Reps. Anna G. Eshoo, D-Calif., and Adam Kinzinger, R-Ill., reintroduced the Understanding Cybersecurity of Mobile Networks Act in the House on Tuesday in an effort to ensure the security of existing wireless networks.

The bipartisan bill would require the National Telecommunications and Information Administration (NTIA), an agency within the Commerce Department, to submit a report to Congress “examining the cybersecurity of existing wireless networks (2G, 3G, and 4G) and vulnerabilities to cyberattacks and surveillance by adversaries.”

“I’m proud to introduce the Understanding Cybersecurity of Mobile Networks Act to give policymakers a better understanding of the state of the cybersecurity in our wireless networks, which is a matter of national security,” Rep. Eshoo said in a press release. “While 5G is inherently more secure than older networks, most of our calls, texts, and data traverse on 2G, 3G, and 4G networks. We lack a full picture of the vulnerabilities across those networks that Americans use every single day. This bipartisan bill takes important steps to ensure our wireless networks are safe to protect the privacy and security of the American people.”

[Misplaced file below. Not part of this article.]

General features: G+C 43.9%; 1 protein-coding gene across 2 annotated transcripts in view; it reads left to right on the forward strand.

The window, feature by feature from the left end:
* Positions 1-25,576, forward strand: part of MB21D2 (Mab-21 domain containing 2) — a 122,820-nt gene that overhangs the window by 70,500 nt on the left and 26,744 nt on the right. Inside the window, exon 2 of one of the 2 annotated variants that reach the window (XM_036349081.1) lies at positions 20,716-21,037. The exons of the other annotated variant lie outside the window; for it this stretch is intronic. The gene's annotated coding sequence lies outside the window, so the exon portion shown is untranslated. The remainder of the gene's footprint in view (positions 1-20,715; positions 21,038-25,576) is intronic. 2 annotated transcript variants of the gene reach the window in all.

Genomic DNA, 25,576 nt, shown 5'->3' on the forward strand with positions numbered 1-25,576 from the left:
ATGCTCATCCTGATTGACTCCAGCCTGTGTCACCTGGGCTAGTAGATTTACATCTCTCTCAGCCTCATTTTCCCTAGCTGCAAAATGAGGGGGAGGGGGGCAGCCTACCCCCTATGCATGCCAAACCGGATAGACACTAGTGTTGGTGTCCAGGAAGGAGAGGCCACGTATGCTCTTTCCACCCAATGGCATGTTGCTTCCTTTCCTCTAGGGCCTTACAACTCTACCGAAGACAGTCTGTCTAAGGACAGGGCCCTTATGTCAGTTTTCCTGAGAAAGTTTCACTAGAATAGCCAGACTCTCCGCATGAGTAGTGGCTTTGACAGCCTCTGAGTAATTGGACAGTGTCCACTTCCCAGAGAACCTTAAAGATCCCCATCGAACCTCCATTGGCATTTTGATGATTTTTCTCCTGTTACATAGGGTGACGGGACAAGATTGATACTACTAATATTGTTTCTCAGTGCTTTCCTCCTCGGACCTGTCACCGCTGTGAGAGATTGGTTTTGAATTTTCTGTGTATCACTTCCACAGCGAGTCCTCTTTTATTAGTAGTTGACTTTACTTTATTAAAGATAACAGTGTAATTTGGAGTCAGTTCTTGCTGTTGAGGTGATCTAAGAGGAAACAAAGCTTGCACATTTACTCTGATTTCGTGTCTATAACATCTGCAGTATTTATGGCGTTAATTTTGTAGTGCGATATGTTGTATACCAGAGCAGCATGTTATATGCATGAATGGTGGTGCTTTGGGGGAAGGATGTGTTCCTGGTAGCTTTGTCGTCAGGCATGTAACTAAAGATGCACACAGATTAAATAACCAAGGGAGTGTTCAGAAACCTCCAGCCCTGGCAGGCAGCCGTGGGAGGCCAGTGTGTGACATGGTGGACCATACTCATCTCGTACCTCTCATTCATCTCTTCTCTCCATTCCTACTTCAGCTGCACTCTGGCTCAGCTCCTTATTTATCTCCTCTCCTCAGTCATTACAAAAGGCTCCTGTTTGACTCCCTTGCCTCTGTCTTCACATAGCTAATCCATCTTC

Rep. Kinzinger acknowledged it has been “complicated” to organize the United States’ spectrum airwaves. However, he stressed that “as speeds and services continue to advance, concerns over network security rise significantly.”

“The threats and risks to our carriers, to our constituents, and to our national security must be identified and mitigated,” he added. “This is why my colleague Rep. Eshoo and I have introduced the Understanding Cybersecurity of Mobile Networks Act, to make sure we know the vulnerabilities of our mobile service networks and devices— and to help us prevent dangerous cyberattacks from adversaries.”

Rep. Eshoo introduced similar legislation in June 2020, but it died in the House Committee on Energy and Commerce.

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Grace Dille
Grace Dille
Grace Dille is a MeriTalk Staff Reporter covering the intersection of government and technology.
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